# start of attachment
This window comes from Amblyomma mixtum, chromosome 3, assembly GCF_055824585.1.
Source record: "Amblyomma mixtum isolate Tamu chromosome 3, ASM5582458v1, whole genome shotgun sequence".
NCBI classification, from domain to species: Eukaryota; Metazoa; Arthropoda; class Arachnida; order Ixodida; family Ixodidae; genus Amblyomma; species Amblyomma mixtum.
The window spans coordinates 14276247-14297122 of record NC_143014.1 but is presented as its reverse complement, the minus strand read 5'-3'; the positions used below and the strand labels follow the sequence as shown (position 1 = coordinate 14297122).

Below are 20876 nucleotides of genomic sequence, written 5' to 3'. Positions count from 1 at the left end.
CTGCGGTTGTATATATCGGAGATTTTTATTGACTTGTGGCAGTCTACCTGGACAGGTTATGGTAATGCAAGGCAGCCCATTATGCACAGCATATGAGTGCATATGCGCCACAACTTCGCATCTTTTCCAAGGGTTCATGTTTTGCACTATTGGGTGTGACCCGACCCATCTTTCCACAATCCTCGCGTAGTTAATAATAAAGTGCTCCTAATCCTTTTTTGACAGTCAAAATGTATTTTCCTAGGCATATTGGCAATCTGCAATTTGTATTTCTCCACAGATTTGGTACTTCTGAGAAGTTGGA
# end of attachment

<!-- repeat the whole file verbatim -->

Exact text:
This window comes from Amblyomma mixtum, chromosome 3, assembly GCF_055824585.1.
Source record: "Amblyomma mixtum isolate Tamu chromosome 3, ASM5582458v1, whole genome shotgun sequence".
NCBI classification, from domain to species: Eukaryota; Metazoa; Arthropoda; class Arachnida; order Ixodida; family Ixodidae; genus Amblyomma; species Amblyomma mixtum.
The window spans coordinates 14276247-14297122 of record NC_143014.1 but is presented as its reverse complement, the minus strand read 5'-3'; the positions used below and the strand labels follow the sequence as shown (position 1 = coordinate 14297122).

Below are 20876 nucleotides of genomic sequence, written 5' to 3'. Positions count from 1 at the left end.
CTGCGGTTGTATATATCGGAGATTTTTATTGACTTGTGGCAGTCTACCTGGACAGGTTATGGTAATGCAAGGCAGCCCATTATGCACAGCATATGAGTGCATATGCGCCACAACTTCGCATCTTTTCCAAGGGTTCATGTTTTGCACTATTGGGTGTGACCCGACCCATCTTTCCACAATCCTCGCGTAGTTAATAATAAAGTGCTCCTAATCCTTTTTTGACAGTCAAAATGTATTTTCCTAGGCATATTGGCAATCTGCAATTTGTATTTCTCCACAGATTTGGTACTTCTGAGAAGTTGGA